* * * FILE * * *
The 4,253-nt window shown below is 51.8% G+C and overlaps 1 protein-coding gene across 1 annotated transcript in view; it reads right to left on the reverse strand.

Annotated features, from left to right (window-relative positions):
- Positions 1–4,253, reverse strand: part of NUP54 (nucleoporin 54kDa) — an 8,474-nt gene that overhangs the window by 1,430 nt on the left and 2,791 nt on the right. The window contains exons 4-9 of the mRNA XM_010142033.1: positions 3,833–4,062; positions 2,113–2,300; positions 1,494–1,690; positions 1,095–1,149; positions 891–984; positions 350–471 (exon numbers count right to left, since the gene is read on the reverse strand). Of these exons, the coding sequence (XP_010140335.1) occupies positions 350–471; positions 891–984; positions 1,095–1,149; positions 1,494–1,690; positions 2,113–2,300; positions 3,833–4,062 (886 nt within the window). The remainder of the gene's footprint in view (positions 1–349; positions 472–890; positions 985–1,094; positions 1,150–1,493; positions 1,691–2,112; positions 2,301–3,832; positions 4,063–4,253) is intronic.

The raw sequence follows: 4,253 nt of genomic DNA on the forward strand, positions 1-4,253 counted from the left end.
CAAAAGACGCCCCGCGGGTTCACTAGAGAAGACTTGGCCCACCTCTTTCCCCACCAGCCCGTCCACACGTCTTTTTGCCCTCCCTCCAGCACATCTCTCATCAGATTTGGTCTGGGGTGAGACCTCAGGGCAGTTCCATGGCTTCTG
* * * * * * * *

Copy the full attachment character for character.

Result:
The 4,253-nt window shown below is 51.8% G+C and overlaps 1 protein-coding gene across 1 annotated transcript in view; it reads right to left on the reverse strand.

Annotated features, from left to right (window-relative positions):
- Positions 1–4,253, reverse strand: part of NUP54 (nucleoporin 54kDa) — an 8,474-nt gene that overhangs the window by 1,430 nt on the left and 2,791 nt on the right. The window contains exons 4-9 of the mRNA XM_010142033.1: positions 3,833–4,062; positions 2,113–2,300; positions 1,494–1,690; positions 1,095–1,149; positions 891–984; positions 350–471 (exon numbers count right to left, since the gene is read on the reverse strand). Of these exons, the coding sequence (XP_010140335.1) occupies positions 350–471; positions 891–984; positions 1,095–1,149; positions 1,494–1,690; positions 2,113–2,300; positions 3,833–4,062 (886 nt within the window). The remainder of the gene's footprint in view (positions 1–349; positions 472–890; positions 985–1,094; positions 1,150–1,493; positions 1,691–2,112; positions 2,301–3,832; positions 4,063–4,253) is intronic.

The raw sequence follows: 4,253 nt of genomic DNA on the forward strand, positions 1-4,253 counted from the left end.
CAAAAGACGCCCCGCGGGTTCACTAGAGAAGACTTGGCCCACCTCTTTCCCCACCAGCCCGTCCACACGTCTTTTTGCCCTCCCTCCAGCACATCTCTCATCAGATTTGGTCTGGGGTGAGACCTCAGGGCAGTTCCATGGCTTCTG